A patient whose arm was trapped in a chaser bin auger from his elbow upwards for hours has thanked St John Ambulance Esperance Sub-Centre volunteers and staff for their role in the dramatic farm rescue.
Farm worker Jason Holmes had nothing but praise for all those involved in his remarkable rescue when he stopped into the sub-centre to say thanks to his rescuers.
Mr Holmes found himself in a very tight situation on Sunday, November 27 when he ended up trapped in the bottom of a chaser bin on a farm in Cascades, about 100 kilometres north-west of Esperance.
Although he still has a long way to go with his rehab, Mr Holmes can move all of his fingers after the incident crushed his hand.
The auger Mr Holmes’ hand was caught in was a square tube of metal about 20 centimetres in diameter with a rotating blade much like a giant drill bit, which transports grain from the bottom of the chaser bin up and out to another bin or silo.
When the alarm was raised, an Esperance ambulance crew of Rachel Doney and Julie Bridson along with community paramedic Paul Gaughan and volunteer ambulance officer Sue Willoughby were dispatched to the scene.
Two local first responders, Tom Walker and David Rhodes, also attended.
Mr Gaughan said they faced a daunting scene upon arrival.
“The walls of the chaser bin were nearly four metres high so access was gained by a ladder,” Mr Gaughan said.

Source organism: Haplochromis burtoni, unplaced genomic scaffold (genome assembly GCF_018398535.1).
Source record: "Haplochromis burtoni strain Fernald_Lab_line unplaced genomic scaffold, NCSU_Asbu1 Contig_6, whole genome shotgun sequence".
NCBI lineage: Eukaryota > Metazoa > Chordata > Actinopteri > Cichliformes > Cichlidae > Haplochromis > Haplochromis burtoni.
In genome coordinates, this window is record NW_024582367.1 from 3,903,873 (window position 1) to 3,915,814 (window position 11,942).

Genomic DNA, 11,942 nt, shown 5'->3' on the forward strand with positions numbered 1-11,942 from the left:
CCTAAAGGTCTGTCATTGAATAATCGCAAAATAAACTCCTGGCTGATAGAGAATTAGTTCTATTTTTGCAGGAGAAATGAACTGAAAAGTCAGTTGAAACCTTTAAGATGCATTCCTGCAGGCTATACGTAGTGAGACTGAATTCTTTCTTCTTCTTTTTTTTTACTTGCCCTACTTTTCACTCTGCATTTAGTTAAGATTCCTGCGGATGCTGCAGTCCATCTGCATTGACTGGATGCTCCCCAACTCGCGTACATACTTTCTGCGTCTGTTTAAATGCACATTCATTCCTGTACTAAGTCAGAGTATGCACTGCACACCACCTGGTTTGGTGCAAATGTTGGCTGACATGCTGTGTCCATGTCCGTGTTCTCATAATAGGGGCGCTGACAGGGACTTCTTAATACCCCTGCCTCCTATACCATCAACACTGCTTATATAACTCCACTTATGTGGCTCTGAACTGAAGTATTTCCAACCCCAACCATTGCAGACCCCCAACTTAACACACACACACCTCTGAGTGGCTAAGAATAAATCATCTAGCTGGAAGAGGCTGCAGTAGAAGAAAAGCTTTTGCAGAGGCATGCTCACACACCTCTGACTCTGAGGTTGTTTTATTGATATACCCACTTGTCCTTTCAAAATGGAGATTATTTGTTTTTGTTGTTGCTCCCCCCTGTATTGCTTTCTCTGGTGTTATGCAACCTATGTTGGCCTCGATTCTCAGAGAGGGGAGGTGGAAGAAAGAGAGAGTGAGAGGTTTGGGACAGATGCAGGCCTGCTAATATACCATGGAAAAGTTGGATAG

“Once inside the bin it was difficult to maintain a stable position to work because both sides of the floor slope inwards to the middle at a steep angle.
“Because the patient was lying along the middle where both sides of the floor sloped and met, with his arm severely trapped up the auger, the position for emergency workers was precarious as any knocking of the patient or falling onto him from the sides would increase his pain.”
Members from the Esperance Volunteer Fire and Rescue soon arrived and set to work trying to set Mr Holmes free.
“Several attempts were cautiously attempted without success, including a manual backwards rotation of the blade,” Mr Gaughan explained.
“Part of the problem was that the arm was hidden inside the auger and it could not be seen how it had been trapped by the blade.
“Eventually it was decided to angle grind through the metal and create a lid on the top of the tube and opened up so the hand could then be freed.”
Eventually Mr Holmes was freed and transferred onto a fire truck before being placed onto the stretcher.
During this time the state operations centre had tasked the RAC Rescue helicopter to attend and it was decided that the best course of action was to transfer the patient directly to Esperance Airport where the helicopter could refuel and take the patient to Royal Perth Hospital.
After an hour’s transport to rendezvous with the helicopter, Mr Holmes was transferred to the care of critical care paramedic Clinton van der Westhuyzen.
Mr Holmes’ arm had been crushed for three and a half hours.
Mr Gaughan said this rescue was one that stands out for its challenges and collaboration.
“This was a rescue which involved a lot of problem solving in difficult circumstances in a very isolated and remote part of the southern Goldfields, where both DFES and St John Ambulance worked together as a team to bring about the best possible outcome to a traumatic crush injury,” Mr Gaughan said.